Cubism - art in France

Cubism was an art form popular from about 1908-1919 in France. It was not easily accessible art, but it was a grand, and partly successful, attempt to see things anew by allowing all the interesting facets of one object to be seen from different directions at the same time.

The leading proponents of cubism were Pablo Picasso and Georges Braque, who worked together on its development, although it rapidly gained many other followers. It is probable that the later works of Cezanne were the initial inspiration for the cubism art style.

For the first three years, now referred to as 'analytic cubism', there was little focus on colour. Rather the attention was on analysing the object, and then compiling a montage of the interesting elements that emerged.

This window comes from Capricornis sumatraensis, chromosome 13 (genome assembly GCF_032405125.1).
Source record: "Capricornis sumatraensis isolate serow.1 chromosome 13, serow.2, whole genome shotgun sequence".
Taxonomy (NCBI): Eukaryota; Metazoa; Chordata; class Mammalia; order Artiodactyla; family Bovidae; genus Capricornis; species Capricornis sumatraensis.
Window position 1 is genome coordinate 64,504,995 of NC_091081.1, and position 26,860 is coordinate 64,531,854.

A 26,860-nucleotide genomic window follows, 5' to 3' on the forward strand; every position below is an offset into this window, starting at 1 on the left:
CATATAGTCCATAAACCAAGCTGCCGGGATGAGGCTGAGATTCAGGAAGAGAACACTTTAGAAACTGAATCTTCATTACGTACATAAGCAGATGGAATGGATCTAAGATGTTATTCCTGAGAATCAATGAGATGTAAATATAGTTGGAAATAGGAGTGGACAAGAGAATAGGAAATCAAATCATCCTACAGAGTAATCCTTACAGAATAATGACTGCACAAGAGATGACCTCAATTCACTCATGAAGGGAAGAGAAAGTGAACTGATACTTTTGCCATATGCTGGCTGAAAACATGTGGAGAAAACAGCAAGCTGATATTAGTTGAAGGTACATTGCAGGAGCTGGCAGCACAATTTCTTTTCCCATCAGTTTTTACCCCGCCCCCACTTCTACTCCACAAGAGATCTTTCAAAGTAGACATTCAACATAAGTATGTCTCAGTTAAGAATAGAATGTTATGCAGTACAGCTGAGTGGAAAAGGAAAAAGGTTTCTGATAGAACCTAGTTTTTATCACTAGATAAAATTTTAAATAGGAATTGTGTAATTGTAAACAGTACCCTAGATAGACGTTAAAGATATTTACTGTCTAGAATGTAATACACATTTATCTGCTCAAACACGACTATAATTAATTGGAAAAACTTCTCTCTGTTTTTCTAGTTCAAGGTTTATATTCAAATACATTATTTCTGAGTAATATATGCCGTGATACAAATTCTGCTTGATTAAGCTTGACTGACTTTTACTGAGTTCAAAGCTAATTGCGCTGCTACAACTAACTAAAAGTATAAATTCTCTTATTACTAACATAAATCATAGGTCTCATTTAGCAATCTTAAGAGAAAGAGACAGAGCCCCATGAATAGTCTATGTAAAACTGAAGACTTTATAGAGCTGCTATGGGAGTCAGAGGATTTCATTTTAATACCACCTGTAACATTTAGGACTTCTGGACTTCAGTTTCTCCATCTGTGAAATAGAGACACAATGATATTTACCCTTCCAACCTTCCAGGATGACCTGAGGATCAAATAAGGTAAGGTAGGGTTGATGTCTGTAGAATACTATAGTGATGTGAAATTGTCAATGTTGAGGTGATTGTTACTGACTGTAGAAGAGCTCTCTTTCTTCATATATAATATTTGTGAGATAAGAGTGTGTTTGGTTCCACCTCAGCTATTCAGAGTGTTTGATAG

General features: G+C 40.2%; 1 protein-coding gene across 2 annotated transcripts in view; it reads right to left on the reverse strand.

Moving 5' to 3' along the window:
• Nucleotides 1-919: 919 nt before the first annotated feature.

The art became progressively more abstract, and it is often difficult to clearly discern the subject being studied.  The picture here is titled Violin and Candlesticks (Braque, 1910)

Violin and candles, painting by Braque

picture thanks to wikipedia

In later years, as cubism reached a world stage, it entered the phase now known as 'synthetic cubism'. This included more colour, less shading, and an increasing use of different materials and fragments glued together as a collage. Piece of newspaper and sheet music were also commonly glued into place.

Ultimately, and perhaps inevitably, cubism didn't retain its popularity in this form, but that wasn't the point of cubism. The artists involved moved on to other ways of representing objects, such as Picasso and surrealism. But cubism had opened the eyes of artists to another way to visualise objects, and thus it had an important and far-reaching impact on the future develomment of art.